National Catholic Register

Commentary

Herod Would Be Proud

BY Mark Shea

Dec. 23, 2007 - Jan. 5, 2008 Issue | Posted 12/18/07 at 1:26 PM

 

A remarkably 19th-century Manichaean view of religion has enjoyed rather a lot of favor in our press and among the manufacturers of culture since Sept. 11, 2001.

Theologically illiterate to the bone and proudly hostile to the bent knee, the new atheists appear to have learned nothing either from the actual teaching of the various religious traditions they ignorantly denounce, nor from the experience of the 20th century.

Their method is really quite simple: If it’s evil, it comes from religion, and vice versa. If it’s good, then claim credit for it as a triumph of atheism over superstition.

Christopher Hitchens, for example, sees human history as a progression from theology to philosophy, as though the two have not coexisted since the dawn of time. Ignorant of the theological foundations of Western science, the new atheists routinely speak as though science has no faith foundations (a falsehood that can be shown up with the simple demand: “Prove, from reason, the Law of Non-Contradiction upon which all scientific inquiry depends.”)

Beyond this bit of trickery or amnesia (take your pick) are ever-so-many shell games, the most popular of which is: If you’ve seen one Abrahamic religion you’ve seen ’em all. That way, every time some Islamic savage beheads an innocent child or threatens to horsewhip some kindly teacher for calling a teddy bear “Mohammed,” we get a bulletin from some chin-pulling nitwit who says, “Look at all the Christianists denouncing Philip Pullman’s innocent little story for children!”

Prescinding from the fact that Pullman boasts his intention is to write a book for kids that celebrate “killing God,” it is also worth noting that, for sane people, there is a difference between saying, “I don’t like this The Golden Compass” and trying to horsewhip an innocent woman or behead a little kid.

Such sterile theological disputations are, however, too subtle for those shouting, “There is no God and I am his prophet!” That is why an allegedly educated English reader of the London Times can laugh off the threatened murder of a British Muslim woman who converted to Christianity this way, “It amazes me that anyone can give up one set of Bronze Age mythology, only to take up a different one. If she believes in Jesus and heaven what’s the problem? Her family just want her to get there (heaven) ahead of schedule.”

It is also why the new atheists can look right at the mountain range of human corpses left behind by the great atheist totalitarian systems of the past hundred years and pretend they were victims of “religion.”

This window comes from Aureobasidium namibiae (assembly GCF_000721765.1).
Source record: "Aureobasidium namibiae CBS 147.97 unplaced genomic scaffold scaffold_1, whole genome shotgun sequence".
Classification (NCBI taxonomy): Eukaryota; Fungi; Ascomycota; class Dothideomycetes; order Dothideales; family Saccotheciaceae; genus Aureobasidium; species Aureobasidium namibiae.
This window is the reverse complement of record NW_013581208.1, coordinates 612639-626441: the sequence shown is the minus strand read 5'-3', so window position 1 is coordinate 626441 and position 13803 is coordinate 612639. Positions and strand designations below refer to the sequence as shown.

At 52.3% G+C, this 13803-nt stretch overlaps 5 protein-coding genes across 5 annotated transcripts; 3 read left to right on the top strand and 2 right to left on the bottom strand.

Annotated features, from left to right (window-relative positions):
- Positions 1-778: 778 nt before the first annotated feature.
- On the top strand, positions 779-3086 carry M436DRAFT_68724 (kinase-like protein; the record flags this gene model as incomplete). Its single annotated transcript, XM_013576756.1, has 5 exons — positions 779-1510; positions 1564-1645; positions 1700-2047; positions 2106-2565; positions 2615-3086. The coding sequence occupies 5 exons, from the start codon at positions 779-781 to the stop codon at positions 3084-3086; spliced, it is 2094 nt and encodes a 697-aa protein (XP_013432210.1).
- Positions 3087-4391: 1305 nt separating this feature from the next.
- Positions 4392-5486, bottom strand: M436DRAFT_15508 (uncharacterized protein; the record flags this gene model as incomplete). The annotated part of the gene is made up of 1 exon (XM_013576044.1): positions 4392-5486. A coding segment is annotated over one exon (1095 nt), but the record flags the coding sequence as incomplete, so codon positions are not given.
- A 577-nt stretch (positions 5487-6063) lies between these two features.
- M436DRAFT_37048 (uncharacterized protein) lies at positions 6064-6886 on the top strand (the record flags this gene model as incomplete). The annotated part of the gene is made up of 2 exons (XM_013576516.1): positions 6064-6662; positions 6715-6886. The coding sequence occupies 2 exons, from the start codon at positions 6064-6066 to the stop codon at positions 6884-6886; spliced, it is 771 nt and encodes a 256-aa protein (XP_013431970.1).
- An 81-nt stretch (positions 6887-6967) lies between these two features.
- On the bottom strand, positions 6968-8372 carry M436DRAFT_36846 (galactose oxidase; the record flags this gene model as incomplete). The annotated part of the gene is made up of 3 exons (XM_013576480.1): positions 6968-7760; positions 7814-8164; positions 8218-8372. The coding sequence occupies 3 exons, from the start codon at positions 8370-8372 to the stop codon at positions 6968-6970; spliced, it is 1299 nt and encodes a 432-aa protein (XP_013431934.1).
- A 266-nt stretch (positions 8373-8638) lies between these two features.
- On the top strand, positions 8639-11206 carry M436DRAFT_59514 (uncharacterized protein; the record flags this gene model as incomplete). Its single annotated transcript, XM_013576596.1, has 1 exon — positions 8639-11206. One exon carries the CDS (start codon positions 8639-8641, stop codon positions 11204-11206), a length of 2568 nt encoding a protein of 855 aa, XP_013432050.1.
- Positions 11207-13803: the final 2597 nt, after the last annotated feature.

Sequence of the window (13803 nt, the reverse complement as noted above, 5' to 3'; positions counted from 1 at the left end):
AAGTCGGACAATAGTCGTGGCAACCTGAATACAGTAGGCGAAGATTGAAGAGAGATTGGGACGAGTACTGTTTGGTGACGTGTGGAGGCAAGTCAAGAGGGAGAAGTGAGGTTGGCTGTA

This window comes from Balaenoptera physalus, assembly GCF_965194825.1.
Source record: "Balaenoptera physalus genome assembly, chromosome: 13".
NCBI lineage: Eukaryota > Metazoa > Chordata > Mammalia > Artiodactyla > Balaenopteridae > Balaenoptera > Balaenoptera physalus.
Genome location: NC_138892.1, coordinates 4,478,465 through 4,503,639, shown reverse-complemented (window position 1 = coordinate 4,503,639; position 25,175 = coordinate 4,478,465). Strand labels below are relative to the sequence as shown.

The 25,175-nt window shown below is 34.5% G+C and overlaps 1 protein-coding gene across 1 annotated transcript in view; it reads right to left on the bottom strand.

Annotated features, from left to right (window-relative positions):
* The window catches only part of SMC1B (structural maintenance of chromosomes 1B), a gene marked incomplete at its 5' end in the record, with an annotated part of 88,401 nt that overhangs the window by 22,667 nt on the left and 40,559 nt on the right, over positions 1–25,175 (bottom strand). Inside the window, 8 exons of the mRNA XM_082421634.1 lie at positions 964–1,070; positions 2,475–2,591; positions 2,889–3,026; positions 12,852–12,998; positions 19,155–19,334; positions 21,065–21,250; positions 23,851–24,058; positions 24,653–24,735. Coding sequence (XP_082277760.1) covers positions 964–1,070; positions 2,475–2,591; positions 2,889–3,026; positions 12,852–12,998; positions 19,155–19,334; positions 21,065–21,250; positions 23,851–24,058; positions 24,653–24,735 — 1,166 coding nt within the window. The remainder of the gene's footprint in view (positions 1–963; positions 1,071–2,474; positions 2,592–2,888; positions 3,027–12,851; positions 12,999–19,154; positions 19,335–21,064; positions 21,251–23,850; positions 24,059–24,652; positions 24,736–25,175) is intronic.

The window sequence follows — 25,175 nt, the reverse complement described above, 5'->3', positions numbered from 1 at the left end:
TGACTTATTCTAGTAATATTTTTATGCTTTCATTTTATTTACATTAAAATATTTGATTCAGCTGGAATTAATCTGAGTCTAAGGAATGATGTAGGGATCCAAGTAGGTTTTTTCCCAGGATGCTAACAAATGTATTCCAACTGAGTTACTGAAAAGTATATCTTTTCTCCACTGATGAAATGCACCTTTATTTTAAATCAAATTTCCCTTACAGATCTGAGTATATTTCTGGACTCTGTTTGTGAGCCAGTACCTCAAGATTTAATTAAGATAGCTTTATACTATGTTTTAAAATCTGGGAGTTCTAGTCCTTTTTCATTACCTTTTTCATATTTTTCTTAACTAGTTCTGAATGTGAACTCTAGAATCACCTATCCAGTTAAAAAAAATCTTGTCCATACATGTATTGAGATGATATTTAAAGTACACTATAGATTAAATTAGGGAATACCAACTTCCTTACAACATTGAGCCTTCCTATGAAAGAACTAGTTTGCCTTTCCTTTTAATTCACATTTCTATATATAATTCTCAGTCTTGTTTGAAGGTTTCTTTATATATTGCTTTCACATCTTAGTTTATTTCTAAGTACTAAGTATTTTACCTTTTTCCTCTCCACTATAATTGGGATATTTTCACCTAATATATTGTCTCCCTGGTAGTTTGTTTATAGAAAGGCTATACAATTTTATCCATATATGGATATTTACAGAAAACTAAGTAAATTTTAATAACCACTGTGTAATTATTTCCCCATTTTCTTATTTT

In theological terms, this is known as “sin darkening the intellect.” For sin has the power to take the glittering gifts of the proud intellect and reduce them to dust.

One example of this is Hitchens’ charge that religion is “child abuse.” Sam Harris also longs for the day when “the practice of raising our children to believe that they are Christian, Muslim or Jewish be widely recognized as the ludicrous obscenity that it is.”

Likewise, Richard Dawkins kvetches that “Our society, including the nonreligious sector, has accepted the preposterous idea that it is normal and right to indoctrinate tiny children in the religion of their parents, and to slap religious labels on them — ‘Catholic child,’ ‘Protestant child,’ ‘Jewish child,’ ‘Muslim child,’ etc.” Dawkins says this is “always a form of child abuse.”

And so, Dawkins concludes his ruminations on “religion as child abuse” on this ominous note: “Maybe some children need to be protected from indoctrination by their own parents.”

“Some”? Who are these “some”? Since, for Dawkins, religious instruction is “always” a form of child abuse, his public policy suggestion, if enacted, means “all children of religious parents.” And who is to do this “protecting”?

Well, the only candidate we have is Caesar. So in Dawkins’ perfect world, any child whose parents are believers should be seized by the state and instead subjected to … what?

Dawkins thinks that religious education is “indoctrination.” That’s because he is not capable of understanding what education really is.

Since he cannot imagine a parent who actually believes what he teaches his children, he has to speak the language of the conditioner — because that’s what he thinks all education is. He wants to condition children to accept his ideology rather than the faith of their parents.

He wants the state to manipulate them into being useful drones for the secular technocratic “republic of heaven” men like he and Pullman dream of. He prefers that to parents who pass along their lives to their children (which is what parenthood means).

An omnipotent state in which children are ripped from their parents to be conditioned to think as Caesar desires. This, Dawkins and his ilk think, will deliver children from slavery?


Mark Shea is senior content editor for CatholicExchange.com.